There really isn’t all that much to say about Vang Vieng. On a cultural level, it’s a vacuum. However, there’s a reason why I spent a full week in town, in two separate stretches. It’s second only to the limestone mountains of southern China in terms of the most beautifull places that I have ever seen in warm climates (hard to beat the Rocky Mountains and old growth forests in B.C.). I’ve rarely had such a great time exploring the countryside on a motorcycle (for a pittance no less if you can work a semi-automatic, i.e. gears but no clutch for $8 CDN a day). That being said, I wouldn’t necessarily recommend a motorbike for the inexperienced rider, it’s not dangerous per se because there are no trucks or cars on the road and the paths are so crappy and rocky that you’ll be lucky to hit 10 kmph. But you definitely don’t want to be double-ridding on these roads, and you have to have a killer sense of balance due to the rocks. You won’t get seriously injured if you mess up at those speeds, but in my experience any fall on a heavy chunk of metal will result in some bleeding and/or muffler burns.
The stunning countryside:
One of the main tourist attractions in the area is the Blue Lagoon. Quite frankly the lagoon is small, muddy, and given the closed water system (i.e. no river feeding into it), I was pretty grossed out about the number of people swimming in the thing. However, the best thing about the place is the adjacent cave, included in the entry price. I won’t lie the climb is pretty brutal (not hard or dangerous, it just feels very very long in the brutal heat).
The Blue Lagoon:
A picture of the climb up to the cave:
The entrance to the cave:
The cave is gorgeous, but unfortunately the light contrast makes it almost impossible to properly photograph. Do you like the idea of spelunking but generally dislike the claustrophobia of crawling through narrow tunnels as is the norm? If so, this cave is for you. It’s HUGE, at no point will you have to crawl, and the top of the cave will always be at least 10 metres above your head walking upright. Adam told me that the cave alone was worth travelling to Vang Vieng, and he was not fond of the minivan ride (a 3 hour ride is child’s play for me now, but apparently that’s not the case for others).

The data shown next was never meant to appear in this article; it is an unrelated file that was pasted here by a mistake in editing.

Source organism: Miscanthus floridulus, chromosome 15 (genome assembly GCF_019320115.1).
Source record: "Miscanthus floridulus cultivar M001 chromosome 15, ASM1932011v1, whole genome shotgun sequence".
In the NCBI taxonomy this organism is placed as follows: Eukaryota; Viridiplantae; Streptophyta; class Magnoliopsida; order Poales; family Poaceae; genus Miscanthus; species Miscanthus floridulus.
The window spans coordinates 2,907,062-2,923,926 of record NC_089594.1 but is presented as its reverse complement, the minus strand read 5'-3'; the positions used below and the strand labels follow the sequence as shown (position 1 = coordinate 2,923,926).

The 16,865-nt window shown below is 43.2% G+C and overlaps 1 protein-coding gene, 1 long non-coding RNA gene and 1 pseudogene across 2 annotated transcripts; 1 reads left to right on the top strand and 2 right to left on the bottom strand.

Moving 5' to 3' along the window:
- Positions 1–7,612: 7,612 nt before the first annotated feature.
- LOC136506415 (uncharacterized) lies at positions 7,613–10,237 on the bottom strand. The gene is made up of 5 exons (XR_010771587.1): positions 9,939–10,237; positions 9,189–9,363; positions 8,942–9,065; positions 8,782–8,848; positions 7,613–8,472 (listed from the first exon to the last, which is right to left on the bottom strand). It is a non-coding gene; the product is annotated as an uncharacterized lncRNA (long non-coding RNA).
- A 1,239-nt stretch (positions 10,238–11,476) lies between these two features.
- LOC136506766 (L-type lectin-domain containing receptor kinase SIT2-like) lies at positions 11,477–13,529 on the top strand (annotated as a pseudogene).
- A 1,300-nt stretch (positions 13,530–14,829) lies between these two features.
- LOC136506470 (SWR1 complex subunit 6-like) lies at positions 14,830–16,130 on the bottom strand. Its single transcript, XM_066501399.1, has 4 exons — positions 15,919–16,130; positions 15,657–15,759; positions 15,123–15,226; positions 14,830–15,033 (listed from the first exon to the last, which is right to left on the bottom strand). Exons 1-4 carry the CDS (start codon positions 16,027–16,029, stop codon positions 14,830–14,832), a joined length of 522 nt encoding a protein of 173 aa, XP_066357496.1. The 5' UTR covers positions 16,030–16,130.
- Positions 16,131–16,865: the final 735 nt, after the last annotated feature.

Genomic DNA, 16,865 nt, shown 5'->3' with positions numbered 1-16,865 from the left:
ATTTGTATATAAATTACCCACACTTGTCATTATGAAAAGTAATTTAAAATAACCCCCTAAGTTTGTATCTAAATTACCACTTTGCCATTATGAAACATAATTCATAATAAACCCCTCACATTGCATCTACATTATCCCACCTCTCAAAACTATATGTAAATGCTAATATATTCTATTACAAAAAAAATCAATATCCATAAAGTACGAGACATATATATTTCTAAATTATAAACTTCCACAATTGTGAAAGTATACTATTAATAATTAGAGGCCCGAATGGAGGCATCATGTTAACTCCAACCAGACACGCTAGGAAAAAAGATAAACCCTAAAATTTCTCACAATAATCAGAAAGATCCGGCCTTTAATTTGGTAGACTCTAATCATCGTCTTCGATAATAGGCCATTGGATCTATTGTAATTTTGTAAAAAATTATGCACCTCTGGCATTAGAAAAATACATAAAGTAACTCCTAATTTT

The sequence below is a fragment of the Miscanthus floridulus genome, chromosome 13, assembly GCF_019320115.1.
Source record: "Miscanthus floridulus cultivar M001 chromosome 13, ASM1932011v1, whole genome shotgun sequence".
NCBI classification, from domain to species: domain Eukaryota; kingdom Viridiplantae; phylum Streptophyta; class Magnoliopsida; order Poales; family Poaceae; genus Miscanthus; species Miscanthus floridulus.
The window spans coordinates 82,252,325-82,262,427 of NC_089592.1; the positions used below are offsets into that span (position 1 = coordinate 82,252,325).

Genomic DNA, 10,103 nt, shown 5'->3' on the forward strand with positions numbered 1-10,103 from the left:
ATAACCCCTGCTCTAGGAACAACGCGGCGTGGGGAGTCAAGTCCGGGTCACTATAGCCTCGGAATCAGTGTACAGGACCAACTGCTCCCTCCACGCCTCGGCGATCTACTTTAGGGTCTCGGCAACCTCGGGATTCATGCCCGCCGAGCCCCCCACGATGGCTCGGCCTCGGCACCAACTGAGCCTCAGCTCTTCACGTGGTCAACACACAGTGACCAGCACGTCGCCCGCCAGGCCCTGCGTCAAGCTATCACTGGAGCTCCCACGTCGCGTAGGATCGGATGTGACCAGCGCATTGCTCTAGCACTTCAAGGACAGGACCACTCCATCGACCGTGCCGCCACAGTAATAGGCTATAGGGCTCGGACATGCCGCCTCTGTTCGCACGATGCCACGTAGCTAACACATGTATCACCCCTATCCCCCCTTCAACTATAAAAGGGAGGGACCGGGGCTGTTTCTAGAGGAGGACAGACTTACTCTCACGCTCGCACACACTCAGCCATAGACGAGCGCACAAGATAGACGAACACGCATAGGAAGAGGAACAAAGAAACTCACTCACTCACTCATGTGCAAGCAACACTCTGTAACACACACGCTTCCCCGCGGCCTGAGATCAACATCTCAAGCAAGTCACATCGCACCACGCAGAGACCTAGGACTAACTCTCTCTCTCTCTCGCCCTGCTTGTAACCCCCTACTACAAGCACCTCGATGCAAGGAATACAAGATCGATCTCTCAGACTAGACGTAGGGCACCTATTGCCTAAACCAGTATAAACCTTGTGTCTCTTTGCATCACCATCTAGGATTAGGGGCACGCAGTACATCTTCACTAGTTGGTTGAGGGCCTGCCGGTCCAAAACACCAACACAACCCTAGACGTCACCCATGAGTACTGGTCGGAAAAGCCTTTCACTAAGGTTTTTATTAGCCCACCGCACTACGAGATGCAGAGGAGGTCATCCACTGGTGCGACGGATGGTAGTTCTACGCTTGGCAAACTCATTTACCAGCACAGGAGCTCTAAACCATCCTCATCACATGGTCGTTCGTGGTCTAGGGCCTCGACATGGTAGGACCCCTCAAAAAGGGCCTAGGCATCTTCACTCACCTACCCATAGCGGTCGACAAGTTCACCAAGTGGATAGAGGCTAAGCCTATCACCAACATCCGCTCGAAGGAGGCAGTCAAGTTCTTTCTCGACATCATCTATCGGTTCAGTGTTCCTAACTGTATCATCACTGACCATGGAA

A shot from the cave:
The highlight of Vang Vieng is to just hop on a motorbike and go as far and isolated as you can. When I was alone, I spent the better part of 12 hours on a motorbike exploring the gorgeous scenery:
This shot marked the 6 month point in my travels:
More shots of the amazing countryside:
And my ride:
The following day, I went off to explore the rural roads once again. However, I stopped off at a brilliant place next to some farm fields for lunch. No exageration, most delicious noodles I had in my full month in Lao:
The lucious rural roads:
This was pretty neat. I happened to be on the road as the village kids were travelling home from school (ahem, nearly at 5 pm, not 3 pm as we do). It was a never-ending flood of bikes:
There’s a second cave system that is much further away and has an internal lake in the wet season. Because I was there in the dry season, the place was entirely devoid of tourists. I felt terrible about that because, having explored the caves, they were lovely and your entrance fee covered everything–namely a guide and your flashlight.
The entrance to the cave:
The totally abandoned restaurant area around the cave:
I left Vang Vieng reluctantly after 4 nights, but when I met up with Adam, I had an excuse to return. Adam’s more generous vacation budget allowed him to stay at this killer place next to the main river:
Vang Vieng has a bunch of relaxed restaurants overlooking the river. Adam was struggling to get proper sleep during his first day in the region so I spent a few hours on my own reading in a cool restaurant with a huge terrace overlooking the river and limestone mountains:
I met up with Adam near sunset at a lovely, yet inexplicably empty place (not complaining at all) next to the river:
Night shot from the same spot:
We had dinner at one of the hippy terraces overlooking the river. This was Adam’s favourite restaurant in Lao:
The night scene in the city is decent, much quieter since the government cracked down on the crazy excesses of years before. This scene looks good and it genuinely was, but like all night scenes in the city, it abruptly ended no later than 11:30 pm.
The following day, Adam and I went on the famed tubbing ride at Vang Vieng. The thing to know about this is that up until 5 years ago, it was a ridiculous scene of debauchery and ridiculousness. The idea of the ride is that you get on a rented inner tube and after a brief ride in a tuk tuk, you ride down for 3 hours in the dry season, 1.5 hours in the wet season, and the proprietors of a load of bars along the way thrown waterbottles at you linked to a rope and pull you in for a drink. Unfortunately there were dozens of bars along the river and also some sketchy zipline outfits in the past. Alcohol plus water, plus sketchy ziplines = a ton of dead Australians. The press got bad, and the government got involved, shutting down 90% of the riverside bars and all but one of the zipline outfits. The scene now is very reasonable.
That being said, your first stop when dropped off by the truck is a riverside bar. But to be clear, drowning in the dry season would require some killer effort, the river is so shallow at that time that you’d be lucky to have the water up to your knees at any given point
The riverside bar that is the first stop:
On the river:
The roping in process at a river adjacent bar:
Frankly, not a bad place for a drink:
I’ll leave you with pictures of the awesome tubbing:
As a side note for those of you not in the know, the blue bag is a dry bag, cost me $10 CDN and that’s why I was able to bring a camera along: